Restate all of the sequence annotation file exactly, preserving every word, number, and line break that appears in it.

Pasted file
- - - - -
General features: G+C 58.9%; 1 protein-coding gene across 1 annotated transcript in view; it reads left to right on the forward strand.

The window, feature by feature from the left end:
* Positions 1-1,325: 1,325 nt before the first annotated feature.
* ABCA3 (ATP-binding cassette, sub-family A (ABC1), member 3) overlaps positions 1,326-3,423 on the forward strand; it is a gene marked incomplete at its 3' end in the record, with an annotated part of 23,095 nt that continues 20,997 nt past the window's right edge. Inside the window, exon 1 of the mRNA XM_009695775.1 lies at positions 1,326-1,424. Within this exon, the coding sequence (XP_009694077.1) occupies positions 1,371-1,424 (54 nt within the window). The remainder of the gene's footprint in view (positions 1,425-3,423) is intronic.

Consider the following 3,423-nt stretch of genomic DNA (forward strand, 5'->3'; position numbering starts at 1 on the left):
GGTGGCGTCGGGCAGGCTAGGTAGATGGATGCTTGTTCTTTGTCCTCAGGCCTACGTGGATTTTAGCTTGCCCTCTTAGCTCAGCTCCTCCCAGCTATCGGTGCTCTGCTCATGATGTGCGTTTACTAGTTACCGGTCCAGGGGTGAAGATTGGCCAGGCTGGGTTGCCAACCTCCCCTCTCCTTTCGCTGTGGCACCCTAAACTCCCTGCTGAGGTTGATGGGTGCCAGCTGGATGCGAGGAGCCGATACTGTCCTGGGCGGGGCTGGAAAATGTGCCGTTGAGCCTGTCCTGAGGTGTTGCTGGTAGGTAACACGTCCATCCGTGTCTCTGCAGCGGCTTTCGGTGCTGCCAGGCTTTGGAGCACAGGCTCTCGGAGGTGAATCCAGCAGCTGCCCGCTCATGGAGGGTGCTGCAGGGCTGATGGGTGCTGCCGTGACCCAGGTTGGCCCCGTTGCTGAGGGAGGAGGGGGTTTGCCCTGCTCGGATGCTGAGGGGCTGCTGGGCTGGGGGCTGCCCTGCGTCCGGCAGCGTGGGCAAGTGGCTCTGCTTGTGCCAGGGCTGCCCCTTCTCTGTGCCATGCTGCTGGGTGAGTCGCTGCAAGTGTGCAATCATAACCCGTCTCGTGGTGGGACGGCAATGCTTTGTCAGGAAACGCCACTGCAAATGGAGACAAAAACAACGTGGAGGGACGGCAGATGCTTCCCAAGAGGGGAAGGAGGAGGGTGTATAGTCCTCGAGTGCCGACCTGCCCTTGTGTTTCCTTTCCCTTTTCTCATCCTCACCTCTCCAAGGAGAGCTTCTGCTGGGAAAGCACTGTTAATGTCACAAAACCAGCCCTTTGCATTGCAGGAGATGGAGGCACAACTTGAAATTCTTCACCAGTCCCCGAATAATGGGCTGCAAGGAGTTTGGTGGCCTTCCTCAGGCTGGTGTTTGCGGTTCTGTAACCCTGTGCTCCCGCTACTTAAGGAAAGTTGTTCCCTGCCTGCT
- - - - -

General features: G+C 58.9%; 1 protein-coding gene across 1 annotated transcript in view; it reads left to right on the forward strand.

The window, feature by feature from the left end:
* Positions 1-1,325: 1,325 nt before the first annotated feature.
* ABCA3 (ATP-binding cassette, sub-family A (ABC1), member 3) overlaps positions 1,326-3,423 on the forward strand; it is a gene marked incomplete at its 3' end in the record, with an annotated part of 23,095 nt that continues 20,997 nt past the window's right edge. Inside the window, exon 1 of the mRNA XM_009695775.1 lies at positions 1,326-1,424. Within this exon, the coding sequence (XP_009694077.1) occupies positions 1,371-1,424 (54 nt within the window). The remainder of the gene's footprint in view (positions 1,425-3,423) is intronic.

Consider the following 3,423-nt stretch of genomic DNA (forward strand, 5'->3'; position numbering starts at 1 on the left):
GGTGGCGTCGGGCAGGCTAGGTAGATGGATGCTTGTTCTTTGTCCTCAGGCCTACGTGGATTTTAGCTTGCCCTCTTAGCTCAGCTCCTCCCAGCTATCGGTGCTCTGCTCATGATGTGCGTTTACTAGTTACCGGTCCAGGGGTGAAGATTGGCCAGGCTGGGTTGCCAACCTCCCCTCTCCTTTCGCTGTGGCACCCTAAACTCCCTGCTGAGGTTGATGGGTGCCAGCTGGATGCGAGGAGCCGATACTGTCCTGGGCGGGGCTGGAAAATGTGCCGTTGAGCCTGTCCTGAGGTGTTGCTGGTAGGTAACACGTCCATCCGTGTCTCTGCAGCGGCTTTCGGTGCTGCCAGGCTTTGGAGCACAGGCTCTCGGAGGTGAATCCAGCAGCTGCCCGCTCATGGAGGGTGCTGCAGGGCTGATGGGTGCTGCCGTGACCCAGGTTGGCCCCGTTGCTGAGGGAGGAGGGGGTTTGCCCTGCTCGGATGCTGAGGGGCTGCTGGGCTGGGGGCTGCCCTGCGTCCGGCAGCGTGGGCAAGTGGCTCTGCTTGTGCCAGGGCTGCCCCTTCTCTGTGCCATGCTGCTGGGTGAGTCGCTGCAAGTGTGCAATCATAACCCGTCTCGTGGTGGGACGGCAATGCTTTGTCAGGAAACGCCACTGCAAATGGAGACAAAAACAACGTGGAGGGACGGCAGATGCTTCCCAAGAGGGGAAGGAGGAGGGTGTATAGTCCTCGAGTGCCGACCTGCCCTTGTGTTTCCTTTCCCTTTTCTCATCCTCACCTCTCCAAGGAGAGCTTCTGCTGGGAAAGCACTGTTAATGTCACAAAACCAGCCCTTTGCATTGCAGGAGATGGAGGCACAACTTGAAATTCTTCACCAGTCCCCGAATAATGGGCTGCAAGGAGTTTGGTGGCCTTCCTCAGGCTGGTGTTTGCGGTTCTGTAACCCTGTGCTCCCGCTACTTAAGGAAAGTTGTTCCCTGCCTGCT